"To Doctor Gunning now Lord Bishopp of Chichester the rest of the rude draught of my Writeings in latine aboue that which is now printed, together with extractions out of the Fathers and others tending to the same purpose in two Quarto Bookes, taken in such hast, that I am sorrie there will be noe vse be made of them. All these are couered with pastboards, but I forbidd anie pte of them to be printed vnlesse it please God I liue to giue further order for it." (Haddan, vol. vi, p. 147.)
Haddan's note on the above is: "None of these books remain among Thorndike's MSS. in the Chapter Library at Westminster. Whatever passed into Gunning's hands, it would appear that he destroyed, in accordance with the directions above given." But there are no directions about destroying anything. The legatee is forbidden only to print anything without further order.
However it may have been when Haddan searched the Chapter Library for Thorndike's MSS., the following Latin manuscripts are now there:
A. Two small quarto volumes, bound in pasteboard cases covered with vellum.
B. A small folio volume in boards, closely written and much corrected. On a fly-leaf is written, "This is the foul Manuscript to the former Part of the Printed Latin Booke."
C. A small folio volume in boards, carefully written with some corrections. It is inscribed: "This Coppy was transcribed by some of the King Scholars And is the Originall to one of the 3 Transcripts which they wrote."
D. A large folio volume in stout paper covers, on which is written:
"Videtur esse V. II.
This is the transcript of the Kings Schollars the Original whereof is with me."
E. A large folio volume, in two parts with stout paper covers, on which is written:
"Videtur esse V. III.
The Original of this Transcript is supposed to be left wth the Bishop of Ely Dr. Gunning. This coppy was written by the Kings Schollars out of ye Original."
A. From the nature of their contents these appear to be not improbably the "two Quarto Bookes" mentioned in the Will.
B. This appears to be a first draught of the published treatise De Ratione finiendi Controversias. It contains at the beginning part of the Table of Chapters, two leaves being lost.
C. We now come to new matter. It evidently contains the continuation of De Ratione, "above that which is now printed," as the Will has it. But this is not the "rude draught" there mentioned. It was "transcribed" from some such rough copy, and became itself the "original" from which a further transcript was made. I will call it the "first transcript." It begins with a definition of the right of the Church to make laws for the maintenance of unity, and ends with a study of the Apocalypse and of the promised coming of Elias.
D is the further transcript made from C. It is a large-paper volume, beautifully written by various hands in a fairly uniform Italian style, doing credit to the writing-master of the King's Scholars whose patient work it is said to be. Who it is that says "the original whereof is with me" does not appear; it can hardly be Gunning, for he seems to have had only a "rude draught." I will call this the "second transcript,"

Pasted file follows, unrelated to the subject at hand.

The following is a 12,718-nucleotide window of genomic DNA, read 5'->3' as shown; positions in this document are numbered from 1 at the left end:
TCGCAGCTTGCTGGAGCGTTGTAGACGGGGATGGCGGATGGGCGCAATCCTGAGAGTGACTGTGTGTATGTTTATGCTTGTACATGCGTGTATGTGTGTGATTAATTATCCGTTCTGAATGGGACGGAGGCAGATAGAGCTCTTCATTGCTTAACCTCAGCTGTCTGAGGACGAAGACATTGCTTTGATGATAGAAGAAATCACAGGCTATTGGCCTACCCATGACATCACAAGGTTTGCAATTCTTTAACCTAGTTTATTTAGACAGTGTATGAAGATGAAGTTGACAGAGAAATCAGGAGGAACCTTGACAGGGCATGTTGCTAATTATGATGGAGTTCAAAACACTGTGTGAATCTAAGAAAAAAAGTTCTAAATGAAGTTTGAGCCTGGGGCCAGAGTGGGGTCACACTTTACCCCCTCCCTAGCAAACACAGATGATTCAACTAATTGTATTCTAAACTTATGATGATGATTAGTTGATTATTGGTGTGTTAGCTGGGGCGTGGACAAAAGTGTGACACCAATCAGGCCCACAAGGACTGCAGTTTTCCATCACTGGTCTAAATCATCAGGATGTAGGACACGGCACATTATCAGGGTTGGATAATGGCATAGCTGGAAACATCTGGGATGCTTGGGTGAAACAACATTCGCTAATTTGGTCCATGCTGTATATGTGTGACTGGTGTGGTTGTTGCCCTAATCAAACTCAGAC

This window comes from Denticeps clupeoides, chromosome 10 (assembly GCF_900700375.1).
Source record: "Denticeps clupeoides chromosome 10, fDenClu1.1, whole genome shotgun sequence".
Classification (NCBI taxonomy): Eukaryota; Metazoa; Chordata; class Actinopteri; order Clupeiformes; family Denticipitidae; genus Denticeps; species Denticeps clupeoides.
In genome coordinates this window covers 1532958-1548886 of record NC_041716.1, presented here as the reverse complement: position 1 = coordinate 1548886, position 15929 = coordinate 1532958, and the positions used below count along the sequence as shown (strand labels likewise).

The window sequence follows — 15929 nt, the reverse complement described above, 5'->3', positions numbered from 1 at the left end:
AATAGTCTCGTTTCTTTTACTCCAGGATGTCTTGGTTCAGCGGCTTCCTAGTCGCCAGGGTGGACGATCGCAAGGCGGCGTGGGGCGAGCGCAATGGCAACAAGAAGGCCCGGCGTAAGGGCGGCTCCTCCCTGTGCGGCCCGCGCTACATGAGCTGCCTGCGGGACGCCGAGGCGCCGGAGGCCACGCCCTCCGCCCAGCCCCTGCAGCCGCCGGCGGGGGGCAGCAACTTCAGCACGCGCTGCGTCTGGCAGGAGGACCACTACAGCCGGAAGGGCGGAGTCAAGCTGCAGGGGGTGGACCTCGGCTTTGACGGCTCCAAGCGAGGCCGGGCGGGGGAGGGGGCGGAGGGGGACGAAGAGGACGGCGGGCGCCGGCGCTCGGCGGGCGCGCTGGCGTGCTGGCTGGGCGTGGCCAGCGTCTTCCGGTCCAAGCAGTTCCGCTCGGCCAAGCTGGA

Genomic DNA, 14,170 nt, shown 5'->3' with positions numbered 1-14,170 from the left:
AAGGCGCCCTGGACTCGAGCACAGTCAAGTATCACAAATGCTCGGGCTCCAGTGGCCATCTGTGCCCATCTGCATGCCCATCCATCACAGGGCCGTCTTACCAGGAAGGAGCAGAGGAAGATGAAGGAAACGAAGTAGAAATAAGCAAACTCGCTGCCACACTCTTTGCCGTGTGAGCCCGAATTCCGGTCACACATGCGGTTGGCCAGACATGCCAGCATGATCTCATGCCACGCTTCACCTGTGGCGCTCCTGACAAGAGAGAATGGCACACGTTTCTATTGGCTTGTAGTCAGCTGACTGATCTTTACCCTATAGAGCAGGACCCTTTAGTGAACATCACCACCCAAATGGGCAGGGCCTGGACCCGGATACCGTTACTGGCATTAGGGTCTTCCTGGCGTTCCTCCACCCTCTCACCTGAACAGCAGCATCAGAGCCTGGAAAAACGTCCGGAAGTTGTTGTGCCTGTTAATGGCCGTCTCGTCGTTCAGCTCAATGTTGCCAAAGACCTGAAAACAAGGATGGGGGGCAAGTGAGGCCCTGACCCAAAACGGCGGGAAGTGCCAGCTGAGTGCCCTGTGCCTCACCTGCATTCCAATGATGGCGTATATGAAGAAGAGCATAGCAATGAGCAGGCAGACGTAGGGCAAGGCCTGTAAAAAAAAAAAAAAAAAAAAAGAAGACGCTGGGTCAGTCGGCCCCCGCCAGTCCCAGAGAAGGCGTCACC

E exactly resembles D, but is not quite so well written. It covers the ground of the doctrine of Justification, and Thorndike's purpose in writing is illustrated by a remark that Jansenius and Molina were able to live and die in the same unity. It ends with a reference to another book to follow "in quo de eorum Ecclesiae officiorum legibus agendum erit."
I attempt a construction of the evidence. Three volumes of the treatise De Ratione were transcribed by the King's Scholars at Westminster. Their master, Dr. Busby, was an intimate friend of Thorndike, for some time his host, and named as Supervisor of his Will (Haddan, vi. 136, 152, 249). Of Volume II two transcripts, first and second, are now in the Chapter Library. Of Volume III there is one transcript, exactly resembling the second transcript of Volume II. We are told that the King's Scholars made three transcripts. Where is Volume I.? I suggest that it was transcribed from B, or perhaps from a "first transcript" of B, corresponding to C, and was sent to Thomas Roycroft as the copy from which to print the edition of 1670.
If this be so, we may infer that the MSS. D and E were in like manner made ready for the press before Thorndike's death, or soon after, perhaps under Busby's direction. Why they were not printed by his Executor, named in the Will as "my cousin Buckley," it is useless to enquire. What were Busby's functions as Supervisor of the Will I do not know. There seems to be no ground for supposing that the two second transcripts D and E were among the MSS. entrusted to Peter Gunning with instructions not to print them without further order. They are certainly not "rude draughts."
I am deeply indebted to Mr. L. H. Nixon, Minor Canon and Librarian of Westminster Abbey, for aid and facilities given me in my investigation of this matter. It is difficult to understand how the MSS. can have been so hidden as to escape Haddan's scrutiny, but there seems to be no record of more recent acquisition.